/ Dissertation , University , Technology .

My Dissertation - Week 6 & 7

This sprint has been the beginning of my front-end work. Originally I had planned to do all of my designs stage-by-stage, starting with some hand-drawn designs, then Photoshop wireframes and finally actually coding the design. I ended up taking a slightly different route.. I felt like I needed this whole process page-by-page.

UX Design

I started the design of each page with hand-drawn designs, then built a Photoshop wire-frame and followed up with creating the actual page in HTML and SCSS. I did this because I felt like I had to actually implement each page before starting the next and I feel like it helped a lot with adjusting the designs of each subsequent page.

Landing page

The only real requirement for this page was to take text-input and then send it to the server, wait for a response and then pass the user to the itinerary page.

The mock-up reflects the simplicity of the requirements:

Hand-drawn design of landing page

As you can see there's not much on the page, it's very simple. The only things added to it are the auto-complete feature on the text-input and changing the button once you've sent the location to the server, to invert the button colours and add an animation over the button. Here's the Photoshop version:

Photoshop wire-frame of landing page

After adding colours and defining some of the UI options more clearly, I felt ready to implement the page. Finally we ended up with this:

Screenshot of the rendered landing page

The only major differences between the wireframe and the actual page are element-state styles. For instance the glow on the input when it is the focus, or changing the colour of the button when you hover over it.

As talked about in the initial sketches for this page, there is also a loading animation and colour inversion when the 'Go' button is clicked. In the screenshot below we can just catch the final tick of the animation loading in.

Loading animation screenshot

The search autocomplete was also successfully implemented using a Google Maps API, unfortunately the API key is visible in the client-side JavaScript and I'm not sure how I can solve this issue.

Location search auto complete

Itinerary page

This page has a number of requirements because it deals with the actual itinerary and displaying all the information contained in it, to the user. This page must:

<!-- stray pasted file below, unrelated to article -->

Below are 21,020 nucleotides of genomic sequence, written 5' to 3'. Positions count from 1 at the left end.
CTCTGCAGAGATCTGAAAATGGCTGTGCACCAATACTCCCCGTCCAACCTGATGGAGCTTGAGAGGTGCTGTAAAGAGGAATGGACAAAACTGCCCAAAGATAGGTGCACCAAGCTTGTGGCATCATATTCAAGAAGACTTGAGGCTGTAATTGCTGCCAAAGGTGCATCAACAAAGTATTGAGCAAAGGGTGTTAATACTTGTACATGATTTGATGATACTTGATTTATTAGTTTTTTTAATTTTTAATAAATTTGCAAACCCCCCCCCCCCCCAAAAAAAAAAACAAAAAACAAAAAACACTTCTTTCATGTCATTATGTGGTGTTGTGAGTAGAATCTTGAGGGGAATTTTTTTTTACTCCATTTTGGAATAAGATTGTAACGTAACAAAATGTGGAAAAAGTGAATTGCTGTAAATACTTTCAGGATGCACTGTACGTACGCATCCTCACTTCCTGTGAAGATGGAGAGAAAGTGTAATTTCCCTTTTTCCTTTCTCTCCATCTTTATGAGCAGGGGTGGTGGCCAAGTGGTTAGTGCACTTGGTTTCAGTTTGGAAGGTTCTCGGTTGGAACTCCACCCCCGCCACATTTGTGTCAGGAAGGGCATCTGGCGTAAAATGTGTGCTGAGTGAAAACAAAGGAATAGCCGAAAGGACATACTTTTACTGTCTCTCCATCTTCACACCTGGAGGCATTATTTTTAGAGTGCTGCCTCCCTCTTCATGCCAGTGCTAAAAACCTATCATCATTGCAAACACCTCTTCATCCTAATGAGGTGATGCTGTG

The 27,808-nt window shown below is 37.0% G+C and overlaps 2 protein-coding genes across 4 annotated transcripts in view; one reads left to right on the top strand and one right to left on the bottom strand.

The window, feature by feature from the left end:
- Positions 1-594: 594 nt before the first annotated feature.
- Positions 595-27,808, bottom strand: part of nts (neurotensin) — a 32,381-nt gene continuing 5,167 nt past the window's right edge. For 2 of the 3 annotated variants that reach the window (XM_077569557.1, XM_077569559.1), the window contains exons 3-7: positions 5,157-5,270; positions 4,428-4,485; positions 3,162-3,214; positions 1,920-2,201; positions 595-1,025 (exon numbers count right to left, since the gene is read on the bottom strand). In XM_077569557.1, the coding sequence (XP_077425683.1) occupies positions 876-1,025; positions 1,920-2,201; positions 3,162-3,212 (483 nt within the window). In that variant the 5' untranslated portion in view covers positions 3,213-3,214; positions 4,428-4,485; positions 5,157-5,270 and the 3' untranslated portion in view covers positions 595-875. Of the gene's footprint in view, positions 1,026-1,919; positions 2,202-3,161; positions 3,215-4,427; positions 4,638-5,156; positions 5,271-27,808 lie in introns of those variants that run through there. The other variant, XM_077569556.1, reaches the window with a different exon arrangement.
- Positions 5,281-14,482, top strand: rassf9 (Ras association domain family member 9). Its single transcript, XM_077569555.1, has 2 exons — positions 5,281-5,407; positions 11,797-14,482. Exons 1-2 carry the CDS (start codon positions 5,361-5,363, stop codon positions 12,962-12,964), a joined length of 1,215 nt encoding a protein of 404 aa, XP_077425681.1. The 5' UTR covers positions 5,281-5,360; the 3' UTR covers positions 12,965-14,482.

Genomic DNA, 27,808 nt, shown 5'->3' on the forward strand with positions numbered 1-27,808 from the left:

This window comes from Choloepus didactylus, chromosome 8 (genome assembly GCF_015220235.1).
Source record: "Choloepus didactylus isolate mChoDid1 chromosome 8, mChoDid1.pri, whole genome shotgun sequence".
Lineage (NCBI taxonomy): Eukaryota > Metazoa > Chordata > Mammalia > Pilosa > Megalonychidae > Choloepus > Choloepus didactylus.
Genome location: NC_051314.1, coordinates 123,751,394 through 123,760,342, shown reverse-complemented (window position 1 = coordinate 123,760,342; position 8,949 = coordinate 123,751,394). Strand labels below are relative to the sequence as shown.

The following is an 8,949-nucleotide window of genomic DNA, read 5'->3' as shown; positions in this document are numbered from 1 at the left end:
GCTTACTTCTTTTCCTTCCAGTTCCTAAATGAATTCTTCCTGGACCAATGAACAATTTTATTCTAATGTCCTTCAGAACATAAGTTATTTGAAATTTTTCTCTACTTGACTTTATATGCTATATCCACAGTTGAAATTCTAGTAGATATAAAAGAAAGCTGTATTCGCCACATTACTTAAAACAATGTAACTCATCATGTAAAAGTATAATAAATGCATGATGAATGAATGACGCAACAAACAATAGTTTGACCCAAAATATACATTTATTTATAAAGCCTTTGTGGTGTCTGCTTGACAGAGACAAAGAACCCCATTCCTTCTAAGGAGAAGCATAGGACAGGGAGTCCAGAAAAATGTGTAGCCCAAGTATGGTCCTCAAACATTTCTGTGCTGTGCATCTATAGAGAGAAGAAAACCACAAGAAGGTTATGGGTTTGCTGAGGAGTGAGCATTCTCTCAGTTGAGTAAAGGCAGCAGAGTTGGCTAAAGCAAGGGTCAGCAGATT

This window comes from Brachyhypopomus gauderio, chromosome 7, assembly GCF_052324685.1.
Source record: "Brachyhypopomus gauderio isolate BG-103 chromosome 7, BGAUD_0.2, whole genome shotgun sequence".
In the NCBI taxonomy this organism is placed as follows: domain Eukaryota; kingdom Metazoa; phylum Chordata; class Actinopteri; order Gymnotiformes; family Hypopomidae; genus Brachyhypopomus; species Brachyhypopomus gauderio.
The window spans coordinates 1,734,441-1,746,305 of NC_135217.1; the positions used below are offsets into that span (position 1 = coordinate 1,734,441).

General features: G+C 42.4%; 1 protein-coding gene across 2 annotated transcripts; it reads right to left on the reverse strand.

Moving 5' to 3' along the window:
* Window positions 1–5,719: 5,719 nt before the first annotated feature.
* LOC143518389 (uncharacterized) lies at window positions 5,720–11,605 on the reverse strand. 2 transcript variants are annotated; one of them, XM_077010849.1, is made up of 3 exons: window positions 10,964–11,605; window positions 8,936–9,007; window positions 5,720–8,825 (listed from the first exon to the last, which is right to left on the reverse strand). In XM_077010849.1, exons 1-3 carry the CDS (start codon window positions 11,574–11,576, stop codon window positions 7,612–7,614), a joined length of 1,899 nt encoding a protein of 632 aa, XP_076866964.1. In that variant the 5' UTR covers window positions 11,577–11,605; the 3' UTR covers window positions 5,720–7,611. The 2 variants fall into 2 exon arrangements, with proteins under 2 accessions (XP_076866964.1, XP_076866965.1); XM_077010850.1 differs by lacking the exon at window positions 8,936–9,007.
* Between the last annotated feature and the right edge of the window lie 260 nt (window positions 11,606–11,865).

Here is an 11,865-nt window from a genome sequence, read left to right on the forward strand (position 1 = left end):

• Display itinerary items and provide controls to manipulate these items
  • Display travel information
  • Provide controls to export and rename the itinerary

So with these requirements in mind I came up with an initial sketch:

Hand-drawn design of itinerary page

I then thought about how I could bring this to life as an actual page when creating the wireframe and decided that the UI for the travel information would involve not just some complex CSS but also some JavaScript. So I changed the UI for travel information to be more streamline and require less heavy-lifting by the client. This is the wireframe that I made:

Wireframe of itinerary page

As you can see it's very similar to the initial sketch, the only difference being that the travel information is now underneath the itinerary item. Users can select the mode of transport using a dropdown menu which will then update the journey time value. I liked the idea of clicking the node to show/hide instructions and so I kept that idea. The rendered page looked like this (at the time of writing!):

Screenshot of rendered itinerary page

After bringing the design to actual code and padding out elements so that they were the same as the previous page it came together quite nicely. In this time I also designed an icon for the genre selector in each itinerary item.

Venue information page

The venue info page is almost an extension of the itinerary page, it provides venue-specific details for the user to better choose items for their itinerary. It has a number of basic requirements such as:

  • Name of venue
  • Venue website
  • Venue genre tags
  • Venue address and phone number
  • User ratings
  • Opening times

There will also be some less stringent requirements, where possible we will also display social media accounts and use glyph icons to denote if the venue accepts credit cards, has free wi-fi etc.

With all of these requirements in mind, I set about an initial sketch:

Hand-drawn design of venue page

The first thing that I noticed after I'd finished the sketch was that there wasn't a lot of content to the page. This is one of the things that affected my decision to have this 'page' act as something of an extension of the itinerary page. I then started to think about how it could be brought to HTML and CSS and created this wireframe:

Wireframe of venue page

Adding some colour and enforcing some basic structure to the page was helpful in seeing that maybe it still had a little development to go before it was ready to be 'finished'. So I started writing the code for the page and ended up with a few changes:

Screenshot of rendered venue page

Adding headings to all information was something that I had missed in the preliminary designs, but thankfully I picked up on it. Using some semantic markup for elements where possible was a nice touch I feel, making the web-app just a little more accessible to those with screen-readers.

I also had to rethink the Foursquare attribution, after checking their terms and conditions it is stated that where possible developers should link to the Foursquare venue page when we use their information.

This is all of my design work on the front-end so far, I am hoping to create some additional wireframes to show the smaller details of each page.

Leon Hassan

Leon Hassan

SAP Applications consultant, specialising in UI5. Avid fan of Fantasy books and dedicated comic collector. All views are my own.

Read More